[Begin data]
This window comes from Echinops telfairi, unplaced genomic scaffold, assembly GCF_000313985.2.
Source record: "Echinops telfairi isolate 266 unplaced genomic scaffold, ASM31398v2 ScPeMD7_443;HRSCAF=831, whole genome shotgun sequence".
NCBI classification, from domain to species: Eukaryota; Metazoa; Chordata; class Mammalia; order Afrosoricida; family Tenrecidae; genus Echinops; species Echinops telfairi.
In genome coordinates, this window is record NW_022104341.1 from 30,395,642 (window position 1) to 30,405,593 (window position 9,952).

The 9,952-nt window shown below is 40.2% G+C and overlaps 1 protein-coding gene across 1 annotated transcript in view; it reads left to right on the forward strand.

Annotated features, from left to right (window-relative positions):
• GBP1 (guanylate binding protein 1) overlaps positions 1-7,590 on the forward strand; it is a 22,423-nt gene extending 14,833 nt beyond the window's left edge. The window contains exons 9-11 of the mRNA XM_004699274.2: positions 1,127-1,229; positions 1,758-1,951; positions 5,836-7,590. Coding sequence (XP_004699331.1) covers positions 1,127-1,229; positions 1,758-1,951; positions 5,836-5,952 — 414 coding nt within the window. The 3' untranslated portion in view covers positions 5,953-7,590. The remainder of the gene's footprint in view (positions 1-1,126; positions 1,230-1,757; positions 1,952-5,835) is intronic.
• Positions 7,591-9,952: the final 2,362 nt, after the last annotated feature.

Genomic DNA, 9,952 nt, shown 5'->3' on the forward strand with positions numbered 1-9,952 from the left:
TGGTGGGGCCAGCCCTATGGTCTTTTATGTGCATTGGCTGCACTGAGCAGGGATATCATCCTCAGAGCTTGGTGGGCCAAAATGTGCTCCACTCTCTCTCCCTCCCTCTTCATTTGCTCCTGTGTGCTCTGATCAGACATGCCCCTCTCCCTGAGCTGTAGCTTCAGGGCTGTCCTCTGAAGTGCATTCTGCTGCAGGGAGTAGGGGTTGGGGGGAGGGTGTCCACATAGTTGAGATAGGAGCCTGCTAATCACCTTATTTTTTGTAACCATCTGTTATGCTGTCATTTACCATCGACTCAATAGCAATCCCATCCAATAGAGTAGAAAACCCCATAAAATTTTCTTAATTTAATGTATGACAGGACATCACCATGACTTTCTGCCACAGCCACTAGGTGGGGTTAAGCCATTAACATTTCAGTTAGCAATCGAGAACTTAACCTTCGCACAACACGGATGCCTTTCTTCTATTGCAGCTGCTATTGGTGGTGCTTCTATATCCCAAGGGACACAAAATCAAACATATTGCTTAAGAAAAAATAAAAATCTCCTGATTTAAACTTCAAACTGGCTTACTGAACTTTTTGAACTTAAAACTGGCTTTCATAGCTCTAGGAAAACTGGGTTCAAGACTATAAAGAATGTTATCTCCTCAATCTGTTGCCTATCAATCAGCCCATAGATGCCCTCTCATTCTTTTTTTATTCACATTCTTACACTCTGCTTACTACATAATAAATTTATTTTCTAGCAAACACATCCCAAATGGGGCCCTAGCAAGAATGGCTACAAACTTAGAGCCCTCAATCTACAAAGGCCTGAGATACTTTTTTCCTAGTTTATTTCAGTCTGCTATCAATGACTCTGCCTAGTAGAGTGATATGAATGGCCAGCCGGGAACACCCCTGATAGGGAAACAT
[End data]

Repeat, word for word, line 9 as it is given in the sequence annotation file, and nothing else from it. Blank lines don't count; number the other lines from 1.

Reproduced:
Genomic DNA, 9,952 nt, shown 5'->3' on the forward strand with positions numbered 1-9,952 from the left: